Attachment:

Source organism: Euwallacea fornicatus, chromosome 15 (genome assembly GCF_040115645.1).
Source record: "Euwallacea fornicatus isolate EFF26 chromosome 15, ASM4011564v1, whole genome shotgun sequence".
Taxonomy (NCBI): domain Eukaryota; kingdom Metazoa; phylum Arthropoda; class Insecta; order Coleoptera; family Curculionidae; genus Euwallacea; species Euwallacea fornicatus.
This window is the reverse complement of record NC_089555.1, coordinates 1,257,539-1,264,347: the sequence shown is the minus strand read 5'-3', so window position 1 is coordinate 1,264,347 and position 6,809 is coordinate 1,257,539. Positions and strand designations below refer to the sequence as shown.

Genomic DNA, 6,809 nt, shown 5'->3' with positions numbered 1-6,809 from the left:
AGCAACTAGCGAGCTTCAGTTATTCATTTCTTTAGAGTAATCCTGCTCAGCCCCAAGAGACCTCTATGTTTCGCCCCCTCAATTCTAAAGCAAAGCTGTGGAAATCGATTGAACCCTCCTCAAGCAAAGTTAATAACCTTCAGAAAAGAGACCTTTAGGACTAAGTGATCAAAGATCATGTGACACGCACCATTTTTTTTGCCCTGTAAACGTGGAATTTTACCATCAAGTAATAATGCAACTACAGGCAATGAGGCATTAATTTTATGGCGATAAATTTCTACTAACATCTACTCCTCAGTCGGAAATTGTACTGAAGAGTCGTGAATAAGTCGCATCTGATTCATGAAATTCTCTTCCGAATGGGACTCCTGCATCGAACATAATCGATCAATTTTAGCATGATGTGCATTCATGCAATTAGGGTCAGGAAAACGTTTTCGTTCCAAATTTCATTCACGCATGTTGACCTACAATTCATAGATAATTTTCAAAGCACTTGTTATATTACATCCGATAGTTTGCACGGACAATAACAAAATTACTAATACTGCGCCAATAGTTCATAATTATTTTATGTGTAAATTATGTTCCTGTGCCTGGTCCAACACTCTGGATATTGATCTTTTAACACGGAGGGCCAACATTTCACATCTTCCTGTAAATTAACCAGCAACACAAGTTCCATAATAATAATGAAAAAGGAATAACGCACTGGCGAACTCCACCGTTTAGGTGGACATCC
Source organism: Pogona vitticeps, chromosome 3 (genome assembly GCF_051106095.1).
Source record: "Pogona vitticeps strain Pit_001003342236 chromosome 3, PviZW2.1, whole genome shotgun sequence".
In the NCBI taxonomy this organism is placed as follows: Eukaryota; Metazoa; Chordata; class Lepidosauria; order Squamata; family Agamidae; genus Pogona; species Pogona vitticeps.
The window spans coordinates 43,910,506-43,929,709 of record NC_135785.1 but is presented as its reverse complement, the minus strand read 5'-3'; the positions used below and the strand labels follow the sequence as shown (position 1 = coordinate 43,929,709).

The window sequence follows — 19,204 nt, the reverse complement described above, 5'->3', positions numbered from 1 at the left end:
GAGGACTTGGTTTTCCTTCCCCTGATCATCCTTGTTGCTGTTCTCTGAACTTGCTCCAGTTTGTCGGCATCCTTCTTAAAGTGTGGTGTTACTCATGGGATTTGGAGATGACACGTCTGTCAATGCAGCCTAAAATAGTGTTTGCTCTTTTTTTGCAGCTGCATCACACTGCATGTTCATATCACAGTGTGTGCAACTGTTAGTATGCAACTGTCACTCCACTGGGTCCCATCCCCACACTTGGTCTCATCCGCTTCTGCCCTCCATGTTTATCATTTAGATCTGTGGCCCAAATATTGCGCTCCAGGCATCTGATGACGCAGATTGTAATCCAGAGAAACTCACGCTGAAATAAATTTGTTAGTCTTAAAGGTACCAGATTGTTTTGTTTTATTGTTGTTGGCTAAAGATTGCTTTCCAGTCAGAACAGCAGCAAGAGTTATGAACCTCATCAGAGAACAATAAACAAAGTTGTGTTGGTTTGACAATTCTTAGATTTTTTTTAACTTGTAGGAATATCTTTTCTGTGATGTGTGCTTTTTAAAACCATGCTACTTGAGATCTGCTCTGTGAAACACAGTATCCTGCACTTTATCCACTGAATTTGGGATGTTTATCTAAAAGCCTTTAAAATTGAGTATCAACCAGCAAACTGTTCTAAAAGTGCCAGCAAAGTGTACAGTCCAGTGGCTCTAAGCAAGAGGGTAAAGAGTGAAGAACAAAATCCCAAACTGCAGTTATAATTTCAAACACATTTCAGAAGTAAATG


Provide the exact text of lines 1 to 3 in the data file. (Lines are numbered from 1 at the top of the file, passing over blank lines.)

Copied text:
Source organism: Euwallacea fornicatus, chromosome 15 (genome assembly GCF_040115645.1).
Source record: "Euwallacea fornicatus isolate EFF26 chromosome 15, ASM4011564v1, whole genome shotgun sequence".
Taxonomy (NCBI): domain Eukaryota; kingdom Metazoa; phylum Arthropoda; class Insecta; order Coleoptera; family Curculionidae; genus Euwallacea; species Euwallacea fornicatus.